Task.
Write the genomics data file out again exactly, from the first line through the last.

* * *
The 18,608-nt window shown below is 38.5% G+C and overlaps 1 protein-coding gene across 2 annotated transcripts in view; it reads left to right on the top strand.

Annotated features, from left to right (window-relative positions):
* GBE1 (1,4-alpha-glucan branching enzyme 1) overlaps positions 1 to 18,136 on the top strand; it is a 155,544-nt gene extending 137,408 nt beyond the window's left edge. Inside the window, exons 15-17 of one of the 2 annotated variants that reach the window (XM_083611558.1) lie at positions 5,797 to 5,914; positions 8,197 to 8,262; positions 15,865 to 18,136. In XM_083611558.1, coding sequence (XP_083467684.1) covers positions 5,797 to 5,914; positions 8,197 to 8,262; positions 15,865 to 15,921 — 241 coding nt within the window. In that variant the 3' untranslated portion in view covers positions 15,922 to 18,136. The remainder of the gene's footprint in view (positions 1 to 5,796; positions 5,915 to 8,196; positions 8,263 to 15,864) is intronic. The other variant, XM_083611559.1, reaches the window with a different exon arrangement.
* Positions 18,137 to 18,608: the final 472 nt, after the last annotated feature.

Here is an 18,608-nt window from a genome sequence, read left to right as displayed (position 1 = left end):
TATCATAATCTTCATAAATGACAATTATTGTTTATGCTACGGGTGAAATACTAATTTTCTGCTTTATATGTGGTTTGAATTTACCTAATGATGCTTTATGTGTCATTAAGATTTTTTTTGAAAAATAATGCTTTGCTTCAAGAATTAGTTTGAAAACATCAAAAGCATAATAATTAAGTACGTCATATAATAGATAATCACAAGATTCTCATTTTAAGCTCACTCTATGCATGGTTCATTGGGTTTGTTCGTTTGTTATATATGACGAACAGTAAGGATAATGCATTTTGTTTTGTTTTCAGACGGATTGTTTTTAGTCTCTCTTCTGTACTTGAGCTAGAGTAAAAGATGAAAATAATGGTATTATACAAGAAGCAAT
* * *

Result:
The 18,608-nt window shown below is 38.5% G+C and overlaps 1 protein-coding gene across 2 annotated transcripts in view; it reads left to right on the top strand.

Annotated features, from left to right (window-relative positions):
* GBE1 (1,4-alpha-glucan branching enzyme 1) overlaps positions 1 to 18,136 on the top strand; it is a 155,544-nt gene extending 137,408 nt beyond the window's left edge. Inside the window, exons 15-17 of one of the 2 annotated variants that reach the window (XM_083611558.1) lie at positions 5,797 to 5,914; positions 8,197 to 8,262; positions 15,865 to 18,136. In XM_083611558.1, coding sequence (XP_083467684.1) covers positions 5,797 to 5,914; positions 8,197 to 8,262; positions 15,865 to 15,921 — 241 coding nt within the window. In that variant the 3' untranslated portion in view covers positions 15,922 to 18,136. The remainder of the gene's footprint in view (positions 1 to 5,796; positions 5,915 to 8,196; positions 8,263 to 15,864) is intronic. The other variant, XM_083611559.1, reaches the window with a different exon arrangement.
* Positions 18,137 to 18,608: the final 472 nt, after the last annotated feature.

Here is an 18,608-nt window from a genome sequence, read left to right as displayed (position 1 = left end):
TATCATAATCTTCATAAATGACAATTATTGTTTATGCTACGGGTGAAATACTAATTTTCTGCTTTATATGTGGTTTGAATTTACCTAATGATGCTTTATGTGTCATTAAGATTTTTTTTGAAAAATAATGCTTTGCTTCAAGAATTAGTTTGAAAACATCAAAAGCATAATAATTAAGTACGTCATATAATAGATAATCACAAGATTCTCATTTTAAGCTCACTCTATGCATGGTTCATTGGGTTTGTTCGTTTGTTATATATGACGAACAGTAAGGATAATGCATTTTGTTTTGTTTTCAGACGGATTGTTTTTAGTCTCTCTTCTGTACTTGAGCTAGAGTAAAAGATGAAAATAATGGTATTATACAAGAAGCAAT